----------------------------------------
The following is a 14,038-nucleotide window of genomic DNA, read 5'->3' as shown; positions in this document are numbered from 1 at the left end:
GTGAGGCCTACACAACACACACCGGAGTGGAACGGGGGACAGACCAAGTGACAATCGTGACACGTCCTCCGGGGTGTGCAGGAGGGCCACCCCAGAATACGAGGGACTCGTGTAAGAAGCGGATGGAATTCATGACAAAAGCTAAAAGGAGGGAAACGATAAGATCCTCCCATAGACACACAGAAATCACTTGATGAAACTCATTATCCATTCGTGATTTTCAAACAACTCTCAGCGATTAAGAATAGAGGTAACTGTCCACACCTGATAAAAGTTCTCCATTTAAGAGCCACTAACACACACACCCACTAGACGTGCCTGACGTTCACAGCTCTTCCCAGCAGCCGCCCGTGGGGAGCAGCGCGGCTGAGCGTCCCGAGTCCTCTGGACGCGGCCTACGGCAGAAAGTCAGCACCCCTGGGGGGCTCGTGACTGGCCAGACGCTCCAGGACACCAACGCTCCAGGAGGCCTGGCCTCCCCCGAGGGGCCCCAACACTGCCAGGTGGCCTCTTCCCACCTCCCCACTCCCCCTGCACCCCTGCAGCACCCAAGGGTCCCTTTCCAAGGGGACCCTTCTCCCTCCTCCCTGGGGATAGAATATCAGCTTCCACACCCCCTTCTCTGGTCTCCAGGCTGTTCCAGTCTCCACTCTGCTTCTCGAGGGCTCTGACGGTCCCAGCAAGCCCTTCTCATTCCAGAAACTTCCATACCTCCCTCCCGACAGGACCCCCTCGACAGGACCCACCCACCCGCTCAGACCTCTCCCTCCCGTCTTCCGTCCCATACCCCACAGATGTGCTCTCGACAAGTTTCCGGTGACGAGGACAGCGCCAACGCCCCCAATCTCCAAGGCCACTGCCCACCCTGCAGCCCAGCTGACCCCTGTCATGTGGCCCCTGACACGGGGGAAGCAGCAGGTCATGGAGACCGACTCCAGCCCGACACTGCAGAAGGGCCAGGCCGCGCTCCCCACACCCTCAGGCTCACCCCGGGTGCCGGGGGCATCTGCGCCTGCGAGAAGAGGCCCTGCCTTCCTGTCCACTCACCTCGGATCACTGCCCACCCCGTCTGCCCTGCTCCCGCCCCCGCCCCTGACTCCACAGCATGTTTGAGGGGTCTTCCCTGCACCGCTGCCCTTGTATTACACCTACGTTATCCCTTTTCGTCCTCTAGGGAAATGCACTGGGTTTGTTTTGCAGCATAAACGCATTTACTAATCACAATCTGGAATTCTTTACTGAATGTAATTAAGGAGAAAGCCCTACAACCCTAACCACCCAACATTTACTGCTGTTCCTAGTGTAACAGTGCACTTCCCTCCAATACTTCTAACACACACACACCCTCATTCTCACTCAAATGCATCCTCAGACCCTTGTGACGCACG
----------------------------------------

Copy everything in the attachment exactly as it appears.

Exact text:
The following is a 14,038-nucleotide window of genomic DNA, read 5'->3' as shown; positions in this document are numbered from 1 at the left end:
GTGAGGCCTACACAACACACACCGGAGTGGAACGGGGGACAGACCAAGTGACAATCGTGACACGTCCTCCGGGGTGTGCAGGAGGGCCACCCCAGAATACGAGGGACTCGTGTAAGAAGCGGATGGAATTCATGACAAAAGCTAAAAGGAGGGAAACGATAAGATCCTCCCATAGACACACAGAAATCACTTGATGAAACTCATTATCCATTCGTGATTTTCAAACAACTCTCAGCGATTAAGAATAGAGGTAACTGTCCACACCTGATAAAAGTTCTCCATTTAAGAGCCACTAACACACACACCCACTAGACGTGCCTGACGTTCACAGCTCTTCCCAGCAGCCGCCCGTGGGGAGCAGCGCGGCTGAGCGTCCCGAGTCCTCTGGACGCGGCCTACGGCAGAAAGTCAGCACCCCTGGGGGGCTCGTGACTGGCCAGACGCTCCAGGACACCAACGCTCCAGGAGGCCTGGCCTCCCCCGAGGGGCCCCAACACTGCCAGGTGGCCTCTTCCCACCTCCCCACTCCCCCTGCACCCCTGCAGCACCCAAGGGTCCCTTTCCAAGGGGACCCTTCTCCCTCCTCCCTGGGGATAGAATATCAGCTTCCACACCCCCTTCTCTGGTCTCCAGGCTGTTCCAGTCTCCACTCTGCTTCTCGAGGGCTCTGACGGTCCCAGCAAGCCCTTCTCATTCCAGAAACTTCCATACCTCCCTCCCGACAGGACCCCCTCGACAGGACCCACCCACCCGCTCAGACCTCTCCCTCCCGTCTTCCGTCCCATACCCCACAGATGTGCTCTCGACAAGTTTCCGGTGACGAGGACAGCGCCAACGCCCCCAATCTCCAAGGCCACTGCCCACCCTGCAGCCCAGCTGACCCCTGTCATGTGGCCCCTGACACGGGGGAAGCAGCAGGTCATGGAGACCGACTCCAGCCCGACACTGCAGAAGGGCCAGGCCGCGCTCCCCACACCCTCAGGCTCACCCCGGGTGCCGGGGGCATCTGCGCCTGCGAGAAGAGGCCCTGCCTTCCTGTCCACTCACCTCGGATCACTGCCCACCCCGTCTGCCCTGCTCCCGCCCCCGCCCCTGACTCCACAGCATGTTTGAGGGGTCTTCCCTGCACCGCTGCCCTTGTATTACACCTACGTTATCCCTTTTCGTCCTCTAGGGAAATGCACTGGGTTTGTTTTGCAGCATAAACGCATTTACTAATCACAATCTGGAATTCTTTACTGAATGTAATTAAGGAGAAAGCCCTACAACCCTAACCACCCAACATTTACTGCTGTTCCTAGTGTAACAGTGCACTTCCCTCCAATACTTCTAACACACACACACCCTCATTCTCACTCAAATGCATCCTCAGACCCTTGTGACGCACG